This way up – Kura Pounamu to Beijing

This way up – Kura Pounamu to Beijing

Kura Pounamu is Te Papa’s first exhibition of Maori Taonga in China since the National Museum sent Maori artifacts in 1978.

The mutual appreciation of ‘green stone’ jadite (jade) and nephrite (pounamu) provided an ideal platform for re-establishing a cultural exchange.

The exhibition required ease of installation and minimal object handling to ensure the safety of the taonga. This meant Object Support staff had to find innovative and aesthetic solutions to display all 216 objects. Small and fragile items, matau (fish hooks), pendants, and hei tiki were all stitched to acrylic panels. Fishing line was selected for it’s strength and transparency and the anchor bend knot was selected for absolute non-slip security.

Curator Dougal Austin condition reporting all 216 objects, November 2012. Callum Strong.
Curator Dougal Austin condition reporting all 216 objects, November 2012. Callum Strong.

Larger items like mere and toki were displayed on stainless steel mounts, carefully welded to exact dimensions of each unique taonga.

Exhibition display case. November 2012. Callum Strong
Exhibition display case. November 2012. Callum Strong

Large touchstones were supported on thick acrylic disks, mounted on plinths. The heaviest weighed nearly 200 kgs! An intricate lifting apparatus was designed and fabricated by Object Support staff so that it could disassemble to fit in the crate and be re-assembled on site so either a forklift or six strong people could lift the touch stone into place.

Yi, er, sun TAI (one, two, three LIFT!) Was the first thing Transit Preparator Callum Strong learnt for his role supervising the install at the National Museum of China.

Huaxai Art Handlers lift the 200kg 'Te Huriki' Snowflake. November 2012. Callum Strong
Huaxai Art Handlers lift the 200kg ‘Te Huriki’ Snowflake. November 2012. Callum Strong

The installation went very smoothly with just two minor alterations required to fit the  display cases. The exhibition team of NMC included amazing craftsmen. After some sign language, quick sketches and lots of nodding they fabricated a new lift and mount to maintain the overall quality and safety of the show.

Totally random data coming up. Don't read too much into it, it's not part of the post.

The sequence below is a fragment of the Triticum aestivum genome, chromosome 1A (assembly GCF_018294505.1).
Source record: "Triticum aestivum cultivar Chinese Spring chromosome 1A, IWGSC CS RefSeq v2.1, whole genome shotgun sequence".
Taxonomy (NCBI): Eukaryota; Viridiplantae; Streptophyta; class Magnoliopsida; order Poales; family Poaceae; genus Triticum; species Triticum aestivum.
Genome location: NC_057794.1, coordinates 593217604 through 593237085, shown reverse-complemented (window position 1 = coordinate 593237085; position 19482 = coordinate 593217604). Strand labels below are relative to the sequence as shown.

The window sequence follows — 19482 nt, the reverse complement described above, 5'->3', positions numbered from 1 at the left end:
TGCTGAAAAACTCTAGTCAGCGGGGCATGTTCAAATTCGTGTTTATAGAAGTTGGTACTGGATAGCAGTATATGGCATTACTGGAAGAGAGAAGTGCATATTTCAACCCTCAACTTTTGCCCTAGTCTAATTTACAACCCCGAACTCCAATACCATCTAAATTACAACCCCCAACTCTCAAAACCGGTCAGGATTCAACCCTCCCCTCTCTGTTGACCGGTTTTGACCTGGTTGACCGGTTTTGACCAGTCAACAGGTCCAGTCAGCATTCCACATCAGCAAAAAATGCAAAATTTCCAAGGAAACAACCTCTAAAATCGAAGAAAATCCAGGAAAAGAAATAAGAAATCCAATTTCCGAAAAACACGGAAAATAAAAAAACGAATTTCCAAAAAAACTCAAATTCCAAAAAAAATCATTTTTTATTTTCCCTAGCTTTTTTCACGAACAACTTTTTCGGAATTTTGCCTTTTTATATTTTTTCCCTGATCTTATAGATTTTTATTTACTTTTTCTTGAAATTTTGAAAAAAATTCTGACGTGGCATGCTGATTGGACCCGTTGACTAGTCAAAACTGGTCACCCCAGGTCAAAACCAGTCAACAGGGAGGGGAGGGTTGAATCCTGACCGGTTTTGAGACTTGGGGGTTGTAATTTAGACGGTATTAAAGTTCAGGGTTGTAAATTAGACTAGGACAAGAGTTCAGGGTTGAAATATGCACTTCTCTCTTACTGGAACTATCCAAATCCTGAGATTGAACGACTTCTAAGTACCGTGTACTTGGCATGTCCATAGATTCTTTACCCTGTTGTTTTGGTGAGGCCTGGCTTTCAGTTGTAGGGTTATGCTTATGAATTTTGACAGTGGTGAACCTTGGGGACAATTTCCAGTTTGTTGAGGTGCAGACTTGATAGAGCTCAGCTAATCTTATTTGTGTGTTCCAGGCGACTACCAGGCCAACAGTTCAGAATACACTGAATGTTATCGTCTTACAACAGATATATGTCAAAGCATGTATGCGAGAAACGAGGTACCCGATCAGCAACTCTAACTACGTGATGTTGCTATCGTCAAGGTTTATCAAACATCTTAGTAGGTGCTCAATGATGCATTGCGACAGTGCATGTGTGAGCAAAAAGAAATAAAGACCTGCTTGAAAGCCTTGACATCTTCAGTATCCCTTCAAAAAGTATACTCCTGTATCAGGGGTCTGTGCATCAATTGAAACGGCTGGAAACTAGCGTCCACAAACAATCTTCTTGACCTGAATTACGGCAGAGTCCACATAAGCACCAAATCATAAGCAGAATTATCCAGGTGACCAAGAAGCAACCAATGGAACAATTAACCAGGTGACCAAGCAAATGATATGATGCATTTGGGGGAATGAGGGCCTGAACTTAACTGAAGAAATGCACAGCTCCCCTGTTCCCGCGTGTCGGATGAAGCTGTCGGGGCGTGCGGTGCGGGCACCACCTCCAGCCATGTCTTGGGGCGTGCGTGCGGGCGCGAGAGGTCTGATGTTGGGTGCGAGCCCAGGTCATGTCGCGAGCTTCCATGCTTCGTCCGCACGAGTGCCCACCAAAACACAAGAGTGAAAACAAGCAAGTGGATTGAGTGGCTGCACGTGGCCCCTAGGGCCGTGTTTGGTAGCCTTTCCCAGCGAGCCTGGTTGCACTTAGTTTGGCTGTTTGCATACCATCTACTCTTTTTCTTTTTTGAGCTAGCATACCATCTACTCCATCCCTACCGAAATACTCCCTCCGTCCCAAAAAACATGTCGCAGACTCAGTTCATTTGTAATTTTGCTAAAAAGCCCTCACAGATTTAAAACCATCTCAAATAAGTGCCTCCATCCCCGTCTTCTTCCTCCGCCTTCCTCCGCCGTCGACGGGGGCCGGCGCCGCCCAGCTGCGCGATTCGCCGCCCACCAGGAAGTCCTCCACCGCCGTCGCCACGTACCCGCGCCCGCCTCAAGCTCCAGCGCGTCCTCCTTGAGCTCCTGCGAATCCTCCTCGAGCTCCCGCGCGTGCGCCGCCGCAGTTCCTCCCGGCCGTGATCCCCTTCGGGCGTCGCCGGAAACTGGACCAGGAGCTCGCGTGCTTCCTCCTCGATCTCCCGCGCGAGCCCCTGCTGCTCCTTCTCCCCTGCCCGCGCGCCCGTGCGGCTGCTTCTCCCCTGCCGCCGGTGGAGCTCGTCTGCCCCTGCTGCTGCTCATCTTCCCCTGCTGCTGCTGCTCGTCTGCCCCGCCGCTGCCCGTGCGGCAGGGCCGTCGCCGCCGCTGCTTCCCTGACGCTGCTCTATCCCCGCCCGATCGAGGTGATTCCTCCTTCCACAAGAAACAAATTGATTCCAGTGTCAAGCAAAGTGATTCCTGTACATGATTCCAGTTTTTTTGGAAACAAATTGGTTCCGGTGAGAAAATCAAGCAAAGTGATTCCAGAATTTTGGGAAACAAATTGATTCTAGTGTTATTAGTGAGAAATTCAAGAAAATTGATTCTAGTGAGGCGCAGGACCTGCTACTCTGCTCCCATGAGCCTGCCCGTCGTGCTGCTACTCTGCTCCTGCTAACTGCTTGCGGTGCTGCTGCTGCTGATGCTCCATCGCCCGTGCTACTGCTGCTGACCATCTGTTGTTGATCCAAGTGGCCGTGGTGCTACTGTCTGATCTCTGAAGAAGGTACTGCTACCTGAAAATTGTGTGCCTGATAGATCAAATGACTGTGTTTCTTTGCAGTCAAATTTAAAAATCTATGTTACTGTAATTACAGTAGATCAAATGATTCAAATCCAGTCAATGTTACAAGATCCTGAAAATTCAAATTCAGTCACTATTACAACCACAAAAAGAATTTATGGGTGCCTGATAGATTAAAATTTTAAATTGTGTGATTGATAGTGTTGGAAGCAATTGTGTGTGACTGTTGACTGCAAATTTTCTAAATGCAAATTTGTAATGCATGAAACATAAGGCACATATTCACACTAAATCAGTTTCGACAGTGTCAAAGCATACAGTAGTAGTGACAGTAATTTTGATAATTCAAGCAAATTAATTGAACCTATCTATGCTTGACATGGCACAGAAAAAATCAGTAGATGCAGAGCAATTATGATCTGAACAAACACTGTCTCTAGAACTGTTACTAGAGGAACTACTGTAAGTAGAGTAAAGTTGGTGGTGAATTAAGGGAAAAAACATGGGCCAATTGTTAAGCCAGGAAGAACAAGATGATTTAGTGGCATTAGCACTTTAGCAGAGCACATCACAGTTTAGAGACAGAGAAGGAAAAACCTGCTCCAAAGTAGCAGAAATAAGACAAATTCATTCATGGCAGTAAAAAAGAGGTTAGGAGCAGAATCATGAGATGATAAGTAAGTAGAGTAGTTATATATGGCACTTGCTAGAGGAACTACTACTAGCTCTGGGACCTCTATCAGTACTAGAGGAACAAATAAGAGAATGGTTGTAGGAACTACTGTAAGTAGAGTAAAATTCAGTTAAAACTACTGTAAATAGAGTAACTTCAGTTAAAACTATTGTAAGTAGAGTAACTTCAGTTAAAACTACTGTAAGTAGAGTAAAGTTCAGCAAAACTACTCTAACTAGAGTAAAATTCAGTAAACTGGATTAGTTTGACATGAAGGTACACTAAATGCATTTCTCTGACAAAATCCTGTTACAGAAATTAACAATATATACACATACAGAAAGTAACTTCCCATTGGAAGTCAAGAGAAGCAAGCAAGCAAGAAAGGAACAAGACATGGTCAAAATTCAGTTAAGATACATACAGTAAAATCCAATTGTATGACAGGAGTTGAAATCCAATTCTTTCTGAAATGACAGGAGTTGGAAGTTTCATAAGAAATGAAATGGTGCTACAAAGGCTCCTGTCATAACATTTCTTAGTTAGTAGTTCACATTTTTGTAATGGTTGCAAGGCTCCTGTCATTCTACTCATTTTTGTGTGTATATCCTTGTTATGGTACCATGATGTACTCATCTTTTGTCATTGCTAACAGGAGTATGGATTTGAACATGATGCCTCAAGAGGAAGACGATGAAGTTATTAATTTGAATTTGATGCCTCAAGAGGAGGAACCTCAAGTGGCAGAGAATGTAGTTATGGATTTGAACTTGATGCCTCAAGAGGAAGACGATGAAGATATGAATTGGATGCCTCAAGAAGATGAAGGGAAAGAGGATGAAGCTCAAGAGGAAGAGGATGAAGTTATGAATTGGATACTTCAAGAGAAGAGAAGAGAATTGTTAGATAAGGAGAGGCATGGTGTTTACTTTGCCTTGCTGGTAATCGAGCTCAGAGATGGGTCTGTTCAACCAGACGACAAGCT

The staff of the NMC were welcoming, friendly and very appreciative to be displaying the national treasures of Aotearoa. Xie xie. Xie xie. (shee-ya) Thank you. Thank you.

2 Comments

  1. This is a fantastic interactive project of cultural exchange between countries who are members of UNESCO but I cannot help feeling that UNESCO itself should be taking a more collaborative active role with the people who are doing the research or organising exhibitions. I realise of course that the UN bodies themselves are perhaps strapped for cash by perhaps the USA under Trump, who seems to be trying to by pass the UN somehow, certainly from my own experience of visiting Geneva in 1993, where I attended lecturers from one of the senior delegates, we pay on the nail. I think in the nicest possible way available,Guterres must now show some teeth to galvanise the UN together and stipulate that if America wants to be still a member of the UN itself[General Assembly etc] and the Security Council, it must pay its way. President Trump is not playing according to international rules but then why is the world surprised and if America has sufficient intelligence, they should not vote him in for a second term. The election must have muscle to overthrow him so it can play and pay its way in the international community so UNESCO can positively contribute as it was intended. My email if you want to respond is widget1944@gmail.com

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